Midlands restaurant owners say new executive order simply codifies what they’ve been practicing for months
The new executive order requires masks at restaurants and bars, and also prohibits standing and congregating around bars
COLUMBIA, S.C. (WOLO) —If you have gone out to eat over the last few days, you might have seen some changes at your favorite bars and restaurants
Gov. Henry McMaster (R-SC)’s new executive order requires customers and staff to wear a mask whenever they are inside an establishment, prohibits indoor capacity to 50%, and preventing gathering around a bar. The new executive order took effect on Monday, August 3.
“That was an accelerate SC recommendation, it is now the law. Standing or congregating in the bar area of a restaurant is prohibited,” Gov. McMaster said during a press conference on July 29.
The Governor also reinforced his mandate that bars and restaurants stop serving alcohol after 11 p.m., and for people to social distance at establishments.
Steve Cook, the owner of Saluda’s in Five Points, said they’ve been following the rules since the pandemic began, and that this new executive order is a formality.
“The executive order that came down doesn’t really change much for us. It just kind of codifies into law what was suggestions or recommendations that we’ve been following to the tee since the beginning,” Cook said.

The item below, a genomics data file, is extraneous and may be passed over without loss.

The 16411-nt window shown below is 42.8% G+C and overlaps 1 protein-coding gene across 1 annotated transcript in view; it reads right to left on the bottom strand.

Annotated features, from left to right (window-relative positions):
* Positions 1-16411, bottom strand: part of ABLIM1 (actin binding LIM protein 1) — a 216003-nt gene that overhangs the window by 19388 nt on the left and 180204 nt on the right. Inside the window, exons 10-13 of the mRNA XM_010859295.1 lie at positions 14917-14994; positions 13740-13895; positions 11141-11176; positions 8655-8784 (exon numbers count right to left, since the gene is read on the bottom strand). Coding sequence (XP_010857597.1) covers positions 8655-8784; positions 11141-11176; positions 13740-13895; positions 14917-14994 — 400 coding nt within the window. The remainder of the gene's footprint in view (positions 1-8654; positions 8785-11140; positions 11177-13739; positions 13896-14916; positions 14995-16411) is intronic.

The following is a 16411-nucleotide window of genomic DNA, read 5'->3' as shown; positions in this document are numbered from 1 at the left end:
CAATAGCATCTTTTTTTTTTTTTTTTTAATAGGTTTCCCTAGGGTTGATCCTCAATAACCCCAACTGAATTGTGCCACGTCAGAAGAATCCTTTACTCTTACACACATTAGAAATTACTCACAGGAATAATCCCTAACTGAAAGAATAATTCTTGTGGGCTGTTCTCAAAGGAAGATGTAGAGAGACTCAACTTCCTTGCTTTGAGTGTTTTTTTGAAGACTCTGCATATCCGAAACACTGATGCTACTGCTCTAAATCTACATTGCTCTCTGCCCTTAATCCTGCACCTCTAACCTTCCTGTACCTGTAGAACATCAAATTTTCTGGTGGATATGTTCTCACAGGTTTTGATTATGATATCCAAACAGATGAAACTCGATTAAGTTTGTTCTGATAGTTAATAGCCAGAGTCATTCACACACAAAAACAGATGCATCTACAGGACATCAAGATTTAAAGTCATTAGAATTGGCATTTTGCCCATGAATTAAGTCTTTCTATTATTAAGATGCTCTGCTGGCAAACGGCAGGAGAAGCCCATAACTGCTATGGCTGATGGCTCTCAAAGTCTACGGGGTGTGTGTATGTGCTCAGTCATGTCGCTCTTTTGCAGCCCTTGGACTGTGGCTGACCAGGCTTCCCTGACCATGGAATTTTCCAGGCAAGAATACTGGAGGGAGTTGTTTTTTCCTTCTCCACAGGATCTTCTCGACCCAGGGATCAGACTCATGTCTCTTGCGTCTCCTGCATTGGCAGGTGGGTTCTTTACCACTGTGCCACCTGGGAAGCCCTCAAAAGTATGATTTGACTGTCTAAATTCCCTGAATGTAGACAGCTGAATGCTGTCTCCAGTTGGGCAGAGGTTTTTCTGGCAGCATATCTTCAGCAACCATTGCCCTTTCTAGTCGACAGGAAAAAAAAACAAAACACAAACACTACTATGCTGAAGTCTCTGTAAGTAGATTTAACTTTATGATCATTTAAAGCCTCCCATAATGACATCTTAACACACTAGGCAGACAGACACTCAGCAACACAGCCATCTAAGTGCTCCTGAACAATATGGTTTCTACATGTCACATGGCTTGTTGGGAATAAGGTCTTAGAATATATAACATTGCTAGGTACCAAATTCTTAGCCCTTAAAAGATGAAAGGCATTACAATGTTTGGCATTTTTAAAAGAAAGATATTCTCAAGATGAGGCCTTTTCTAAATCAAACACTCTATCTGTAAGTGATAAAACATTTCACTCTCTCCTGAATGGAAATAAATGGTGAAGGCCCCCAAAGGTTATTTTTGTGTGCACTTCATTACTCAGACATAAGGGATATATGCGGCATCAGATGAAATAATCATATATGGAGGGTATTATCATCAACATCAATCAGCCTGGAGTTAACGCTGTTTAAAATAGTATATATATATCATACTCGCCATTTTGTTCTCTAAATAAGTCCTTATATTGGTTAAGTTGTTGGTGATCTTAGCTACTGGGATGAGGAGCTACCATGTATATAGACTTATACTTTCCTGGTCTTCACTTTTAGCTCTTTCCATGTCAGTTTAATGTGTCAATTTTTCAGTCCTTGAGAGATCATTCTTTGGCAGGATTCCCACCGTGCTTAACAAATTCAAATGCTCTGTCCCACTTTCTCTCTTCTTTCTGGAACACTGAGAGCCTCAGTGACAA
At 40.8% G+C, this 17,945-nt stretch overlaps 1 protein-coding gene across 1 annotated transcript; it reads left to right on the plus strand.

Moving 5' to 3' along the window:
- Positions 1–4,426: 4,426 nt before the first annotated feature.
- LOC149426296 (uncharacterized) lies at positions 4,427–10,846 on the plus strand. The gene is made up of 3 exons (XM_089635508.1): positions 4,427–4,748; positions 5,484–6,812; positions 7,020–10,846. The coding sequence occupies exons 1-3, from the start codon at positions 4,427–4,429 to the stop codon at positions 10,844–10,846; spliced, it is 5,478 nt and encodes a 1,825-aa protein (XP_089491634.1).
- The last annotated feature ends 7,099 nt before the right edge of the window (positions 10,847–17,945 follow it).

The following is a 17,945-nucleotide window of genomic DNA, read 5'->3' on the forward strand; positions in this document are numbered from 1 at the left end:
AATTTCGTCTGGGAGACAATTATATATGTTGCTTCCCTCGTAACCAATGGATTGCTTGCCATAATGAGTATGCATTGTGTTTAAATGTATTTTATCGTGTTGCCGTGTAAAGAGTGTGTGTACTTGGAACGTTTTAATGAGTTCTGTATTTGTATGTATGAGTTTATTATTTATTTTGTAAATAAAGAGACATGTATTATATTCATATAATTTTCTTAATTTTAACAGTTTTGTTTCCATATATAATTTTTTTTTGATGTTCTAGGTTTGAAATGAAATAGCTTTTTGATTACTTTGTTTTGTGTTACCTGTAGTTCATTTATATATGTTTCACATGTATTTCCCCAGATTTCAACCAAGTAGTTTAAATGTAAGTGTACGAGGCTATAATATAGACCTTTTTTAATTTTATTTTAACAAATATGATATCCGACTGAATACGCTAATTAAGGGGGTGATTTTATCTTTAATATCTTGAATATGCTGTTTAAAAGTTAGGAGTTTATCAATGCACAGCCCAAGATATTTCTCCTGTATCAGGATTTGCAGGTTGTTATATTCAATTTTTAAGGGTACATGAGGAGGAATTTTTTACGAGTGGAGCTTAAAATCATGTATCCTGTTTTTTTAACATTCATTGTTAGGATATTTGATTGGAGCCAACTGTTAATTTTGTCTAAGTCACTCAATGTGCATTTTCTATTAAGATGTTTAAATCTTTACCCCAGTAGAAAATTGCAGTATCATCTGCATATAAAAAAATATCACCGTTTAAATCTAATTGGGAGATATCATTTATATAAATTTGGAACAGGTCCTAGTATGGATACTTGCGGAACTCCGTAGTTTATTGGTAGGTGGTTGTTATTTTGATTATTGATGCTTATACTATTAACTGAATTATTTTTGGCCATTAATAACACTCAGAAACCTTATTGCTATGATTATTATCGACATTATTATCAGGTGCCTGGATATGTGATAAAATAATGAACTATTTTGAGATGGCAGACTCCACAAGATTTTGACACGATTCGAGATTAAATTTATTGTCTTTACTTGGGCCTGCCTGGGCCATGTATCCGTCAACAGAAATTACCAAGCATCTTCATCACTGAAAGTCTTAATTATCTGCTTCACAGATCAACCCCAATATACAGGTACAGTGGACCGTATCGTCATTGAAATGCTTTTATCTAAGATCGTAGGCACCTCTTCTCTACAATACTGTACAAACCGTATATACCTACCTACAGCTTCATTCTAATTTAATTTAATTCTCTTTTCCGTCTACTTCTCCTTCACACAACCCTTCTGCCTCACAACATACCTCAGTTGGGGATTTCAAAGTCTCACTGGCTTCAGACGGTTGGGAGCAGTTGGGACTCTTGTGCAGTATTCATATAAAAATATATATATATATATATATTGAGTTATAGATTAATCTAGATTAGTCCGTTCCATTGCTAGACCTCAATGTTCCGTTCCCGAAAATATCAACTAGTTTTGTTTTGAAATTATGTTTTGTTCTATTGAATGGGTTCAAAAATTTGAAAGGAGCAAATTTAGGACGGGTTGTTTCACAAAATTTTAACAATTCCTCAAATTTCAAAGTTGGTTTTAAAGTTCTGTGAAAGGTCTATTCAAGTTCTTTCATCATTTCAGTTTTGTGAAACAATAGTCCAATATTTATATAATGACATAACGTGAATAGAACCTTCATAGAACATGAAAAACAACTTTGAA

In South Carolina, one in five people who have tested positive COVID-19 are between the ages of 21 and 30.
Some restaurant owners say the new executive order seeks to limit overcrowding, especially at bars, but some say these new restrictions should not imply that all establishments are unsafe.
“You know, I can’t help but feel like there’s this sort of feeling that restaurants aren’t doing enough, that is not the case in my experience. Restaurants are going above and beyond in almost every circumstance that I’ve seen,” Cook said.
Bobby Williams, CEO of Lizard’s Thicket and the Chair of the S.C. Restaurant and Lodging Association, said law enforcement can’t be everywhere at once, so it’s on restaurant owners to make sure customers and staff are keeping each other safe.
“So everyone needs to come together and enforce, and I think most people are, there are few people always, but most people who’ve been in business for a while, have a great reputation, you’ve trusted us before, you’ll trust us again we’ll do the right thing,” Williams said.
Restaurants who violate the executive order the first time will get a warning, then they could lose their license for any future violations.